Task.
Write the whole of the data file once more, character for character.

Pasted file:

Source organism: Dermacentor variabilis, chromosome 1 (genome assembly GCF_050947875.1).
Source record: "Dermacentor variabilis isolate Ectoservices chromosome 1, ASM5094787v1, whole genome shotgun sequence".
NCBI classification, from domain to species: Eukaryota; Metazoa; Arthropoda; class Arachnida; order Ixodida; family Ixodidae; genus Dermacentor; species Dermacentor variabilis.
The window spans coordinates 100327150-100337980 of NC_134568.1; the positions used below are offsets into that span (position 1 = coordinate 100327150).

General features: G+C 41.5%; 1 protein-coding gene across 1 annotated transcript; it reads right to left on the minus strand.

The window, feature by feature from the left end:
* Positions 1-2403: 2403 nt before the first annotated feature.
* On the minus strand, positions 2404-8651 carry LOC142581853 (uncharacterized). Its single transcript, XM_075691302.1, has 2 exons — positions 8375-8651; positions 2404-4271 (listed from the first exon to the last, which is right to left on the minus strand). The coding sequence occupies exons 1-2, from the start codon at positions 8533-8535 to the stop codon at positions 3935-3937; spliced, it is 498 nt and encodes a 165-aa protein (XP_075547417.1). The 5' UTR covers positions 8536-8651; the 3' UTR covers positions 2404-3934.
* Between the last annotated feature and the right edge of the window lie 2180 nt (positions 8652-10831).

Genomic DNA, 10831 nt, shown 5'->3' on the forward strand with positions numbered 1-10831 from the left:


Source organism: Dermacentor variabilis, chromosome 1 (genome assembly GCF_050947875.1).
Source record: "Dermacentor variabilis isolate Ectoservices chromosome 1, ASM5094787v1, whole genome shotgun sequence".
NCBI classification, from domain to species: Eukaryota; Metazoa; Arthropoda; class Arachnida; order Ixodida; family Ixodidae; genus Dermacentor; species Dermacentor variabilis.
The window spans coordinates 100327150-100337980 of NC_134568.1; the positions used below are offsets into that span (position 1 = coordinate 100327150).

General features: G+C 41.5%; 1 protein-coding gene across 1 annotated transcript; it reads right to left on the minus strand.

The window, feature by feature from the left end:
* Positions 1-2403: 2403 nt before the first annotated feature.
* On the minus strand, positions 2404-8651 carry LOC142581853 (uncharacterized). Its single transcript, XM_075691302.1, has 2 exons — positions 8375-8651; positions 2404-4271 (listed from the first exon to the last, which is right to left on the minus strand). The coding sequence occupies exons 1-2, from the start codon at positions 8533-8535 to the stop codon at positions 3935-3937; spliced, it is 498 nt and encodes a 165-aa protein (XP_075547417.1). The 5' UTR covers positions 8536-8651; the 3' UTR covers positions 2404-3934.
* Between the last annotated feature and the right edge of the window lie 2180 nt (positions 8652-10831).

Genomic DNA, 10831 nt, shown 5'->3' on the forward strand with positions numbered 1-10831 from the left: